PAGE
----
Susan Sontag


Needing to have reality confirmed and experience enhanced by photographs is an aesthetic consumerism to which everyone is now addicted. Industrial societies turn their citizens into image-junkies; it is the most irresistible form of mental pollution.


It would not be wrong to speak of people having a compulsion to photograph: to turn experience itself into a way of seeing. Ultimately, having an experience becomes identical with taking a photograph of it, and participating in a public event comes more and more to be equivalent to looking at it in photographed form. That most logical of nineteenth-century aesthetes, Mallarmé, said that everything in the world exists in order to end in a book. Today everything exists to end in a photograph.

via Susan Sontag, On Photography

John Ruskin


The more I think of it I find this conclusion more impressed upon me — that the greatest thing a human soul ever does in this world is to see something, and tell what it saw in a plain way. Hundreds of people can talk for one who can think, but thousands can think for one who can see.

John Ruskin, Modern Painters


In a coming book, Henry Olsen of the Ethics and Public Policy Center in Washington divides the Republican electorate into “four discrete factions that are based primarily on ideology, with elements of class and religious background tempering that focus.”

They are: very conservative evangelical voters, very conservative secular voters, somewhat conservative voters and moderate or liberal voters. Looking at the Congress, one could wonder whether the somewhat conservative group was crushed by a hunk of Maine granite before the 2010 midterms. But Mr. Olsen says they still compose up to 40 percent of Republican voters nationally, and historically they end up choosing the primary winner.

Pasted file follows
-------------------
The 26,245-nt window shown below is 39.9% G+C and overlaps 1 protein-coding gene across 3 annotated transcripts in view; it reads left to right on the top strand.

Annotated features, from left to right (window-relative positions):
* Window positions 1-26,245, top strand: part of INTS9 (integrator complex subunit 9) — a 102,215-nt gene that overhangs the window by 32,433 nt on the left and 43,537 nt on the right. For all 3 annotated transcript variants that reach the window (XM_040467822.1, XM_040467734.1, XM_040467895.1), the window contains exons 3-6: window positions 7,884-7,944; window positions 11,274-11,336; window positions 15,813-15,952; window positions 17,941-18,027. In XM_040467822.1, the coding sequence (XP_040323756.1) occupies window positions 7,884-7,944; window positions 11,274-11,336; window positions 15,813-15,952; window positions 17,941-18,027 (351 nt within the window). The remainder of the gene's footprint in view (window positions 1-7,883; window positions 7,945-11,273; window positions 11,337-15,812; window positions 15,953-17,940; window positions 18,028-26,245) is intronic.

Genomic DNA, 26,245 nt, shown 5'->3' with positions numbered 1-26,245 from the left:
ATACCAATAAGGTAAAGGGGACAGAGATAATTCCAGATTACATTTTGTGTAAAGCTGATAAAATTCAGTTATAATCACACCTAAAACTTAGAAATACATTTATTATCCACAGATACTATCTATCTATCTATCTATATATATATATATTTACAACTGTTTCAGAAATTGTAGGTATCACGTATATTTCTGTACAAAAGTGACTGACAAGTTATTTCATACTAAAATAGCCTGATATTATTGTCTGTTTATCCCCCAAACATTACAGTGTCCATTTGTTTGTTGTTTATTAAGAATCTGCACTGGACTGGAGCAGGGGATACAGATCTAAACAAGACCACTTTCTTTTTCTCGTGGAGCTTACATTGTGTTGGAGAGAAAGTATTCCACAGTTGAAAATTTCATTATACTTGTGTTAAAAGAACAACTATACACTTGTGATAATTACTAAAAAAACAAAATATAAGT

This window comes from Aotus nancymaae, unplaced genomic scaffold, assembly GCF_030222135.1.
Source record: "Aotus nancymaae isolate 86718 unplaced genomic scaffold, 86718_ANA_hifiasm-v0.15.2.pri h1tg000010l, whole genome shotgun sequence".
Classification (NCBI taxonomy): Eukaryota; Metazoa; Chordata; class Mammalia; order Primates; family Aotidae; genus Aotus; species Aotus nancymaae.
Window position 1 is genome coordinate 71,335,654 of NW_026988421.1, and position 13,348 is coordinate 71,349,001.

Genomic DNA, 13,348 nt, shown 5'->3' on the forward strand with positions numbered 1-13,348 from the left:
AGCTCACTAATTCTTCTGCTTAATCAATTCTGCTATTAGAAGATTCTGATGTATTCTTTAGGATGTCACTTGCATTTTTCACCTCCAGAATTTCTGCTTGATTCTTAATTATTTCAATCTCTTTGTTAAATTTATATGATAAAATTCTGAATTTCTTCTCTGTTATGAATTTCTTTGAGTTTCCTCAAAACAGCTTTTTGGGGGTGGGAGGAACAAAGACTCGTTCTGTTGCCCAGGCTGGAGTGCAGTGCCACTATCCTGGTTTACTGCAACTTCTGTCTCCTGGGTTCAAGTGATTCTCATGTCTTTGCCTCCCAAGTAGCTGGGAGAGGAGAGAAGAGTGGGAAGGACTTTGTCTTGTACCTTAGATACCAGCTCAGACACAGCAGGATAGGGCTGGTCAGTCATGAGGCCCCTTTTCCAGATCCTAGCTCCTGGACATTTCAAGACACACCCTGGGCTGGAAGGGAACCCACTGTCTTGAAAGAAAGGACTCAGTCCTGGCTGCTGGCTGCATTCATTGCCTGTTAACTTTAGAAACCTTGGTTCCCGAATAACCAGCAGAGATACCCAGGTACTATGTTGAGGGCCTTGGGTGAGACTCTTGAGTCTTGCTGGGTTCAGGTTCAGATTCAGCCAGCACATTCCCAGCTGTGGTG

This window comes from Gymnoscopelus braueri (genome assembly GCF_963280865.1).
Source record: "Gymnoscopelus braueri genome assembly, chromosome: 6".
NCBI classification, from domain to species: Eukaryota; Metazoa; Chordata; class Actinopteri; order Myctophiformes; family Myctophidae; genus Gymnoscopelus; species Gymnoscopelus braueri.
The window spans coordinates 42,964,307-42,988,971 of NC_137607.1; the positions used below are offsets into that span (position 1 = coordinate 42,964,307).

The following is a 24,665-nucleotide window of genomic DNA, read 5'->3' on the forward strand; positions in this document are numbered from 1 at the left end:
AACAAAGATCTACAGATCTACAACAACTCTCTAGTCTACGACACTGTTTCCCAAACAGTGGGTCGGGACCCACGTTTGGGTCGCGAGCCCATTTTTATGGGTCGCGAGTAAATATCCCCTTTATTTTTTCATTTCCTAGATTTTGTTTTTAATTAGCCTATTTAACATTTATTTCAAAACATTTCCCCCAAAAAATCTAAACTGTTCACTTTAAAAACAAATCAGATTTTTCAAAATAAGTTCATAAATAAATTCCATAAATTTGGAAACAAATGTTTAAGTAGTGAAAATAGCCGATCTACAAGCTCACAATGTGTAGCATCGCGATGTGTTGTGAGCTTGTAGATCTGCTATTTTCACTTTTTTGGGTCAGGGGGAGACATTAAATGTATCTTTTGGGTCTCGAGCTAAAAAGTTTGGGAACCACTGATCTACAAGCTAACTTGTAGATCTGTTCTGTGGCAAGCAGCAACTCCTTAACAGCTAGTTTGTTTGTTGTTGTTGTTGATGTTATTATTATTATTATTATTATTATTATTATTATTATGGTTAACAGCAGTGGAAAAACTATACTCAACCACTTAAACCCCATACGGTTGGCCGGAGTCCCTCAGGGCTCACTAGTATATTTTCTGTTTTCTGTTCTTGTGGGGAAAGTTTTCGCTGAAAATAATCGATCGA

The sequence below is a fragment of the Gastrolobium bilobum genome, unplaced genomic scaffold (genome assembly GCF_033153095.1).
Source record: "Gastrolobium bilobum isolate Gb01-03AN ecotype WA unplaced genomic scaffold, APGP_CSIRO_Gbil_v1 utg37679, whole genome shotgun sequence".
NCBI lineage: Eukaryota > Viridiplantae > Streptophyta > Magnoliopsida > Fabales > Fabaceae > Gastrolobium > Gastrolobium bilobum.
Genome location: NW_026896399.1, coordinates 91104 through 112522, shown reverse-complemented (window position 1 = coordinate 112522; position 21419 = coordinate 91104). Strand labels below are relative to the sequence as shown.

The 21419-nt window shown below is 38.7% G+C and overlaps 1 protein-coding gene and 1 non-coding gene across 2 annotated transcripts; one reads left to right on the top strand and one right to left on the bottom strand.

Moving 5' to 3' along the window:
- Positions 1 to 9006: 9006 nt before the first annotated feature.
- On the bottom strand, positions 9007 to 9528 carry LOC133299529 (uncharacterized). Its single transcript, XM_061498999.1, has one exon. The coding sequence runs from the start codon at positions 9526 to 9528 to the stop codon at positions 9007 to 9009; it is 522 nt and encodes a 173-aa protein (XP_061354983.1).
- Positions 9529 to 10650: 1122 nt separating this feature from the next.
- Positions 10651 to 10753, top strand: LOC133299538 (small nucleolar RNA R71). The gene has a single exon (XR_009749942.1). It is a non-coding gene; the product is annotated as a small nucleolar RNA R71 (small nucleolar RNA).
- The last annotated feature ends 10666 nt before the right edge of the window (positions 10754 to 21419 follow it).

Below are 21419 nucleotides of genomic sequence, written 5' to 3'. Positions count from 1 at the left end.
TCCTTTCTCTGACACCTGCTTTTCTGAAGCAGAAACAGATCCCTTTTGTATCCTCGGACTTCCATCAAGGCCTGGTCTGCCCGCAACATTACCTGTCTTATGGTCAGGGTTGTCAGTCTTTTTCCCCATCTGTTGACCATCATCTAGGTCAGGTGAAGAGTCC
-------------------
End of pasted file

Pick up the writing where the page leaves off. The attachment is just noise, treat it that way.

via Waiting for the Republican Shakeout – The New York Times.

Sproull and Kiesler on The Impact of Email on Business

The full possibilities of a new [communication] technology are hard to foresee. Therefore inventors and early adopters are likely to emphasize the planned uses and underemphasize second-level effects.I rediscovered a report I wrote for Microsoft a gazillion years ago, about the unintended consequences of email use in business. It’s titled Enterprise Instant Messaging: Ethics, Etiquette, and Best Practices. Here’s an excerpt about the first- and second-level effects of communications technologies:

Sproull and Kiesler wrote a masterly analysis of the impact of email on business in Connections, and pointed out that the intended impacts that drive early adoption of communication media, such as cost reductions or organizational efficiencies, are often of less import ultimately than expected. These first-level effects may be the primary rationale for adoption, such as deploying email based on reduced interoffice mail expenses, but they seldom turn out to be the impacts of greatest consequence. In Connections, Sproull and Kiesler surfaced four central points in thinking about the potential consequences of new communication technology, and these have strongly guided our investigations into the application of IM:

“First, the full possibilities of a new [communication] technology are hard to foresee. Therefore inventors and early adopters are likely to emphasize the planned uses and underemphasize second-level effects.

Second, unanticipated consequences usually have less to do with efficiency and more to do with changing interpersonal interactions, ideas about what is important, work procedures, and social organization.

Third, these second-level effects often emerge somewhat slowly as people renegotiate changed patterns of behavior and thinking.

Fourth, second-level effects are not caused by technologies operating autonomously on a passive organization or a society. Instead they are constructed as technology interacts with, and is shaped by the social and policy environment.”

This will be one of the themes I will explore this week in London, where I am speaking at the Change Management Institute conference.